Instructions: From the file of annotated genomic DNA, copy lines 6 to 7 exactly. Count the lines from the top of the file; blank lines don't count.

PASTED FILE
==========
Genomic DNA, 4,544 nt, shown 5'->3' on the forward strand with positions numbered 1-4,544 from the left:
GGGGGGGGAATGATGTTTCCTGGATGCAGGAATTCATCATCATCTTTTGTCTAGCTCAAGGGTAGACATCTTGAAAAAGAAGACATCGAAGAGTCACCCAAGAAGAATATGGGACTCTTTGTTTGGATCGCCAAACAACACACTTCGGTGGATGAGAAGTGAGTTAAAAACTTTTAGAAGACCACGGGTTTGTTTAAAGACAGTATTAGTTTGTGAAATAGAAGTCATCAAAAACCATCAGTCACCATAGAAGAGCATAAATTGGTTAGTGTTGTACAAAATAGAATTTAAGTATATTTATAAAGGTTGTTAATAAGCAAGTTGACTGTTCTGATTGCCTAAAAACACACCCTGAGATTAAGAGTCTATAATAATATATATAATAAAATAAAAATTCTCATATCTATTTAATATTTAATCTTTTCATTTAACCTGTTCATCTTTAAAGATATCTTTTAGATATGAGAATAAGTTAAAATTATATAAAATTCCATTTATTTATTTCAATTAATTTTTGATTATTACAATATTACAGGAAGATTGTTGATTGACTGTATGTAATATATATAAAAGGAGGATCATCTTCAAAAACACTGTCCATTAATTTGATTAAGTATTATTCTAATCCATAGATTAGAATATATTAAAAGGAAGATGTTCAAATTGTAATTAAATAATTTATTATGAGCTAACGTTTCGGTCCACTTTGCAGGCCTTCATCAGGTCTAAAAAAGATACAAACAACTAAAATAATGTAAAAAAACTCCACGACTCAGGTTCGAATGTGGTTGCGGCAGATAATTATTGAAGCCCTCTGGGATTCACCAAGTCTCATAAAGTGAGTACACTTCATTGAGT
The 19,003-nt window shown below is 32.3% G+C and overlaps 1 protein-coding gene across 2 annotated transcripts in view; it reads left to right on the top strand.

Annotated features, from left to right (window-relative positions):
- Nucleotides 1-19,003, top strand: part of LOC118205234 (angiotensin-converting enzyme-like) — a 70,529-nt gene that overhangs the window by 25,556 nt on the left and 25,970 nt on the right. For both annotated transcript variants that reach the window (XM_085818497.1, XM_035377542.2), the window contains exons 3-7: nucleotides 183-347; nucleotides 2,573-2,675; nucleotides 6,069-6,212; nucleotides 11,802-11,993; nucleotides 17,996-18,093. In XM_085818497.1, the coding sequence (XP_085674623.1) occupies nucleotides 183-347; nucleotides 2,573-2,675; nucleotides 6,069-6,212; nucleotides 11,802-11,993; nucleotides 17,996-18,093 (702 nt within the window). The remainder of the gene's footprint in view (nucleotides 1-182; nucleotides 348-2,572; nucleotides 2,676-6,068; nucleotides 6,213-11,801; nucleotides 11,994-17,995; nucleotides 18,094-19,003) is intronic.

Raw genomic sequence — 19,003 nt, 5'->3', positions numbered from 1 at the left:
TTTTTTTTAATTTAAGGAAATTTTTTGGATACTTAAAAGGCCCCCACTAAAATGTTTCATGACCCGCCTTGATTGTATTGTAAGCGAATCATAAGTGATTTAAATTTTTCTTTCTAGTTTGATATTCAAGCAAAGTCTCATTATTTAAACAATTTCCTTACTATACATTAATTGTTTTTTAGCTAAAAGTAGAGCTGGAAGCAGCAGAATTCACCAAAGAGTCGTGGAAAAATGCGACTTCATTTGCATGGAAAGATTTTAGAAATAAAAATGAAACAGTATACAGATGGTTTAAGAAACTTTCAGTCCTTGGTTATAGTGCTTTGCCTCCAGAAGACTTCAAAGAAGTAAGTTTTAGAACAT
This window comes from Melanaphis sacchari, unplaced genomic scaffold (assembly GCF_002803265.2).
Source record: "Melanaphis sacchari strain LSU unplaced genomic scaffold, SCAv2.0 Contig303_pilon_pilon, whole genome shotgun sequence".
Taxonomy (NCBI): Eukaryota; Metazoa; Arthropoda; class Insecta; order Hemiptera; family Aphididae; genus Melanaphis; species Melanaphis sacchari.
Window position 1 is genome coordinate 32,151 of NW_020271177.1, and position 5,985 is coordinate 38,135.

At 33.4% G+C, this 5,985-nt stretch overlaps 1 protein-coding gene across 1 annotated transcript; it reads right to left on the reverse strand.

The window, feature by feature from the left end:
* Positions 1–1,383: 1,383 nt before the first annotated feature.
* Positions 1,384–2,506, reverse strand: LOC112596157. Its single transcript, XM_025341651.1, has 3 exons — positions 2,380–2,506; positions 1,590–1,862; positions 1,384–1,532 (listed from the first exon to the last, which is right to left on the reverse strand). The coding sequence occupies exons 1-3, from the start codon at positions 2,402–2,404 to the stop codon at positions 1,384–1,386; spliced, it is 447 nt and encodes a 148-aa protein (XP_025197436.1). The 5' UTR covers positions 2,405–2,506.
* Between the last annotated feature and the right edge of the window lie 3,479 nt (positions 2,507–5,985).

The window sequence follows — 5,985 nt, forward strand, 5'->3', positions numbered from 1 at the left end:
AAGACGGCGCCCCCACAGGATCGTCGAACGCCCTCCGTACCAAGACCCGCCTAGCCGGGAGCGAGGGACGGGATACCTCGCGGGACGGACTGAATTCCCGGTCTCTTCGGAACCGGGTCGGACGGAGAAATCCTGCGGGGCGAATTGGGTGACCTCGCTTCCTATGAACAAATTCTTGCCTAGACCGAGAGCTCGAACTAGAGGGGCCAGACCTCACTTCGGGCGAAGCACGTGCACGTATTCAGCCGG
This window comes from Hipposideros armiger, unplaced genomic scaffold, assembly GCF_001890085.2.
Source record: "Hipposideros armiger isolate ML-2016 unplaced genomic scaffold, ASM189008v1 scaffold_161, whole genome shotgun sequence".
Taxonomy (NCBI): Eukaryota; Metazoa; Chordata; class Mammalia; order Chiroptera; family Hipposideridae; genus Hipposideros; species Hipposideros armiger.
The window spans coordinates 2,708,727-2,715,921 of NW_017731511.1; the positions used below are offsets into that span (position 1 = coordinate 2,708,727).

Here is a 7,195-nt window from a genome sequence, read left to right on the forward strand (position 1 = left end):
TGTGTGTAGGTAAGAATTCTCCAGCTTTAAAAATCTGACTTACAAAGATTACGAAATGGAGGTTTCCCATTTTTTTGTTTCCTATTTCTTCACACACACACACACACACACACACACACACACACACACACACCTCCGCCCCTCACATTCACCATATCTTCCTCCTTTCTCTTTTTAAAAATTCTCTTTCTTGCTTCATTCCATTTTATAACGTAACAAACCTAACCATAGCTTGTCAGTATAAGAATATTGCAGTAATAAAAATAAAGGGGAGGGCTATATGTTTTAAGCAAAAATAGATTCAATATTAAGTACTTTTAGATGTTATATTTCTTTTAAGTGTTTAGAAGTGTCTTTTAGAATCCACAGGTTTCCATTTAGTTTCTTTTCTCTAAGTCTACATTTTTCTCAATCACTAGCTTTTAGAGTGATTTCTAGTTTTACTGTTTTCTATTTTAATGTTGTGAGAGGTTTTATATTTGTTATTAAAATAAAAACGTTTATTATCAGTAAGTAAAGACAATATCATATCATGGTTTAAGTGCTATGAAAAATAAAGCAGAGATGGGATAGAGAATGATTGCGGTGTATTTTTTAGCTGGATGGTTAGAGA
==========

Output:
Raw genomic sequence — 19,003 nt, 5'->3', positions numbered from 1 at the left:
TTTTTTTTAATTTAAGGAAATTTTTTGGATACTTAAAAGGCCCCCACTAAAATGTTTCATGACCCGCCTTGATTGTATTGTAAGCGAATCATAAGTGATTTAAATTTTTCTTTCTAGTTTGATATTCAAGCAAAGTCTCATTATTTAAACAATTTCCTTACTATACATTAATTGTTTTTTAGCTAAAAGTAGAGCTGGAAGCAGCAGAATTCACCAAAGAGTCGTGGAAAAATGCGACTTCATTTGCATGGAAAGATTTTAGAAATAAAAATGAAACAGTATACAGATGGTTTAAGAAACTTTCAGTCCTTGGTTATAGTGCTTTGCCTCCAGAAGACTTCAAAGAAGTAAGTTTTAGAACAT